Whether you plan to plant a small vegetable patch or a sprawling garden, planning out the rows is a key first step in the process. Growing your veggies in neat rows helps keep the garden organized and makes it easier to care for your plants.
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Plan the Rows
Before you start marking and digging rows, plan the layout and spacing to maximize your garden area. Measure the overall garden area so you can divide the space into rows. The size and spacing of the rows depends heavily on what you plant. Small vegetables, such as carrots (Daucus carota), grow in narrow rows and only need around 12 to 18 inches between rows. Larger vegetable plants, such as corn (Zea mays), take up more space and need 24 to 48 inches between rows. If you plan to use a rototiller to control weeds, your row spacing needs to be at least as wide as the machine.
Prep the Ground
A successful vegetable garden starts with healthy soil that drains well and provides nutrients to the growing plants. Prep the vegetable garden soil before you mark or dig rows to get a level, consistent growing space. Use a rototiller to loosen the soil. Add 2 inches of compost over the entire vegetable garden. Work the compost into the soil using the rototiller. Level the garden with a rake so you don't have any ruts or uneven areas.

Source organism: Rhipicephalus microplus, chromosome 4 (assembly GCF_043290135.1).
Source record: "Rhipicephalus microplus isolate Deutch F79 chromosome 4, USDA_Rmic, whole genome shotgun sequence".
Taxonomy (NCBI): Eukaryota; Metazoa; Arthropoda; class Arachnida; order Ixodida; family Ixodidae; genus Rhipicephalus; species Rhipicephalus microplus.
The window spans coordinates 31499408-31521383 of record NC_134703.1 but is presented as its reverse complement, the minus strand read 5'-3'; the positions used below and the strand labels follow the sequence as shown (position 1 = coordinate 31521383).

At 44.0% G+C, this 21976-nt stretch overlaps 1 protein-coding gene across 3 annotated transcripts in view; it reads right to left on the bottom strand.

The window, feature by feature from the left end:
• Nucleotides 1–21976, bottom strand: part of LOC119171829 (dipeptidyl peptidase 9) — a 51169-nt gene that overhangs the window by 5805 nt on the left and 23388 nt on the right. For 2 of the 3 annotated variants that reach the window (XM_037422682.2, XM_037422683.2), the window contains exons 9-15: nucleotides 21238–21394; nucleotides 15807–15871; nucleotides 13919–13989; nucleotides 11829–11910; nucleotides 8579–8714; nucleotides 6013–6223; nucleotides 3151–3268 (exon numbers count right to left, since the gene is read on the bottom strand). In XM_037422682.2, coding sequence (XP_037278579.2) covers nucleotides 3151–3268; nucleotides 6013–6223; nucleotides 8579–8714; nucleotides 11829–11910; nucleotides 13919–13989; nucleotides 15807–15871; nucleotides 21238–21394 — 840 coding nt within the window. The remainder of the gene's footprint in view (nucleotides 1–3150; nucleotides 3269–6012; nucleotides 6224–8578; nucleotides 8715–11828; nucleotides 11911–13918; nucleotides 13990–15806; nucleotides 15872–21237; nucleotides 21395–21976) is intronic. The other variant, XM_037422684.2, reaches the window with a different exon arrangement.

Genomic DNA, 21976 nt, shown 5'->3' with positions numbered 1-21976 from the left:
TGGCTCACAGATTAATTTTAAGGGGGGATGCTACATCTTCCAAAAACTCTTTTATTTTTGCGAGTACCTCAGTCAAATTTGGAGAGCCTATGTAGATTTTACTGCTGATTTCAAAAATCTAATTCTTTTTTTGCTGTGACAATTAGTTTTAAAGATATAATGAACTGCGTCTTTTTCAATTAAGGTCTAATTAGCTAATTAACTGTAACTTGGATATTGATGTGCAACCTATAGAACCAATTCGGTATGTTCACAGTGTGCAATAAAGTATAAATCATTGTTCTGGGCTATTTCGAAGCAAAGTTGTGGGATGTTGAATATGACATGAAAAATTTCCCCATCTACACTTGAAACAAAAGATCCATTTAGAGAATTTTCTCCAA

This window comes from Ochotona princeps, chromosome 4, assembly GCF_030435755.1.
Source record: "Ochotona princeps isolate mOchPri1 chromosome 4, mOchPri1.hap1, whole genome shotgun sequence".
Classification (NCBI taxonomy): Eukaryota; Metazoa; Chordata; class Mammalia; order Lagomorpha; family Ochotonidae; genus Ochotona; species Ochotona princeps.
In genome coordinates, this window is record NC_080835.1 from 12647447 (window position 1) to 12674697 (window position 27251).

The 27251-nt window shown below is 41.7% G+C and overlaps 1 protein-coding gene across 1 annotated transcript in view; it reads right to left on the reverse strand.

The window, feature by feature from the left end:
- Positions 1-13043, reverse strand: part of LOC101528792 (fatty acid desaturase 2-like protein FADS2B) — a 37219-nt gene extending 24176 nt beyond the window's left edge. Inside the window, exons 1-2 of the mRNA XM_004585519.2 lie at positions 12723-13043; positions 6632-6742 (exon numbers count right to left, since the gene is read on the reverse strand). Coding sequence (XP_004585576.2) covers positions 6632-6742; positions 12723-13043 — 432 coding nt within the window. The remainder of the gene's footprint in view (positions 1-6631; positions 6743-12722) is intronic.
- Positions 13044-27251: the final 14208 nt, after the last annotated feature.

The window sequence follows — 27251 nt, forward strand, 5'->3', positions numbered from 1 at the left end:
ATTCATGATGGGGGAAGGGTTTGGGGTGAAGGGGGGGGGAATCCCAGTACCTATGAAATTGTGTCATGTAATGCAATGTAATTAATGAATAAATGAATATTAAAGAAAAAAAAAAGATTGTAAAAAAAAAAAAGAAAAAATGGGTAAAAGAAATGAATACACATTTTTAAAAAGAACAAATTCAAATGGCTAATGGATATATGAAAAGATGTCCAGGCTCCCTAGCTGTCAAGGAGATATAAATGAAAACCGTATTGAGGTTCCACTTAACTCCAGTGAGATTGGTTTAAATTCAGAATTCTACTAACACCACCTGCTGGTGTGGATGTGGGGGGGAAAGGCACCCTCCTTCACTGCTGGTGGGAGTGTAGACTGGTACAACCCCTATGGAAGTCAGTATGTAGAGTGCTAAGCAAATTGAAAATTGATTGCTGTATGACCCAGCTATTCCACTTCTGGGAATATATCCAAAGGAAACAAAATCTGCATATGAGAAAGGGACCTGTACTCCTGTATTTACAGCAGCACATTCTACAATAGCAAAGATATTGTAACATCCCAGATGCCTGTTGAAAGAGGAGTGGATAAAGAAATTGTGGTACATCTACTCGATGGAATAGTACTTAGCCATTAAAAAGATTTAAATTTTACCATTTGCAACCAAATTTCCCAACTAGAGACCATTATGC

Mark Your Territory
Planting straight rows is easier with a guide. Starting at one edge of the garden, press a stake into the ground at the end of each row. Tie string between the stakes to mark the entire length of the row. Measure over from the first row to find the location of the second row. Refer to your garden plans to find the spacing measurements. Continue measuring and marking each row across the width of the garden.
Plant the Vegetables
When planting with seeds, you can create a furrow along the length of the string in each row. The corner of a hoe blade works well to create the furrow. The depth depends on the type of vegetable you're planting. Most guidelines suggest a depth of four times the seed's diameter. If you use seedlings, dig a hole for each seedling along the string. Whether you plant from seeds or seedlings, use spacing guidelines for each specific vegetable. Tomatoes (Solanum lycopersicum) need 18 to 36 inches between plants, for example, while spinach (Spinacia oleracea) needs only 2 to 4 inches.